Initial Publication Date: October 13, 2017

Part 1: Exploring Tree-Ring Sites Around the World

Take a look at the sheer number of tree-ring chronologies (green triangles) that have been made publically available by the scientists who originally collected them. Tree-ring scientists contribute their data to the International Tree-Ring Databank (ITRDB) to make the data available to other researchers and to be sure that there is minimal overlap of their research efforts. There are thousands of tree-ring chronologies collected from around the globe, although you can see that most of them come from North America and Europe. Notice that there also places where there is very little data (parts of South America and Africa for example). Sometimes this is because old trees don't grow in these regions, or the trees that do grow there do not produce annual rings making them unsuitable for tree-ring studies. It is also possible that it the logistics of collecting old trees in these regions can be extremely difficult.

Let's explore this tree-ring data a bit more. In this activity, you will focus on tree-ring data from the northern latitudes where trees are sensitive to changes in summer temperature, and you will learn how to find this data in the ITRDB. You will then use online resources to do some background research on the scientific investigators that contributed to ITRDB by searching for peer-reviewed literature about the tree-ring sites that you choose to investigate.


1. Explore the International Tree-Ring Databank (ITRDB)

Right click to open the International Tree-Ring Databank (ITRDB) site in a new window.

2. Scroll to the "Interactive Map" link and click on it.

3. One you are in the Paleoclimatology Data Map, click on the "identify" option in the "Paleo Network Tools" box.

4. Choose three tree-ring sites to explore that are located in different regions of the northern latitudes or boreal regions (look at the map of the boreal forest in Part 1 of this lab if it is helpful. Look in Alaska, northern Canada, Siberia, etc.). When you are in the "identify" tool, you can just click on a tree-ring site (green triangle) that is of interest. Once you click on a site, the metadata for that site will appear on the left hand side in the results tab. Record the name of each site, the investigator's name, and its coordinates (latitude and longitude) in the table provided in your answer sheet.

5. Select one of your three sites for further study. After choosing the site, click on "Access Data" to reveal the details of the science expedition. Record the following information on your answer sheet.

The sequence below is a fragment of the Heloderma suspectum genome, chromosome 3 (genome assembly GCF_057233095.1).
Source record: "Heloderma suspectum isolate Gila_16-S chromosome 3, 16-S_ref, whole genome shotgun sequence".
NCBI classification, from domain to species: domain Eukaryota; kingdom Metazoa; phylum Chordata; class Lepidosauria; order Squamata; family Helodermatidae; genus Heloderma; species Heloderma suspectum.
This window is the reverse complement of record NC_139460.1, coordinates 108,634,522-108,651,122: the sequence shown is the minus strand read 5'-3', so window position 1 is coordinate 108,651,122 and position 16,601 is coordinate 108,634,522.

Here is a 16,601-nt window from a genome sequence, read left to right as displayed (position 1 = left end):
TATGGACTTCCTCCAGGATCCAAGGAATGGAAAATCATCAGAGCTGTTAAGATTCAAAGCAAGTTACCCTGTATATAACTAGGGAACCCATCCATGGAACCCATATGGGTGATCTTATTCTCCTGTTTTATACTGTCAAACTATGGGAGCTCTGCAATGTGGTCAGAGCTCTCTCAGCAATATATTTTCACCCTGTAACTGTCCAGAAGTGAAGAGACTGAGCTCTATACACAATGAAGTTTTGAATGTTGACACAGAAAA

• Elevation of the site scientists were investigating
  • Data span of tree-ring cores at the site
  • Species of trees cored at the site
  • 6. Researching the literature with Google Scholar

    All scientists and graduate students do a literature review before they start a new research project. Scientists first ask "What has already been done?", and then figure out how to build upon that work (or work to disprove it). In this section, you will do some additional research on what has been published about the sites you chose. Right click to open Google Scholar in a new window. This site is a search engine that students and scientists use to research what has already been published on a topic.

    7. Type in the name of one of the investigators that you identified in the Paleoclimatology Data Map in the Search box. Add the words "tree ring" after the name. One of the first things to note is how many times a publication has been cited in papers published by the scientific community. See the figure below for example. The paper with O. Solomina as a co-author has been cited by other publications 356 times, a measure of the impact a paper has on the scientific community. 356 citations is a lot of citations! You can also click the "related articles" tab, which is a handy feature. If you include the region the data came from in the search box, you can narrow down the number of publications, for example, typing in "O Solomina tree ring Kamchatka" will result in a smaller list of related publications specific to that region.

    8. Click on a few of the article links from your Google Scholar search for each investigator that you identified on the Paleoclimatology Data Map and try to identify related articles. Read several of the abstracts. Write the title of one of the papers that interests you, and describe in a few sentences (in your own words) what the study is about.

    Stop and Think

    1.1 List the name of each site, investigator, and site coordinates (latitude and longitude) that you found from the ITRDB activity above.

    1.2 List the expedition details from question 5 here.

    1.3 Place your abstract summary, or a brief description of the research, here.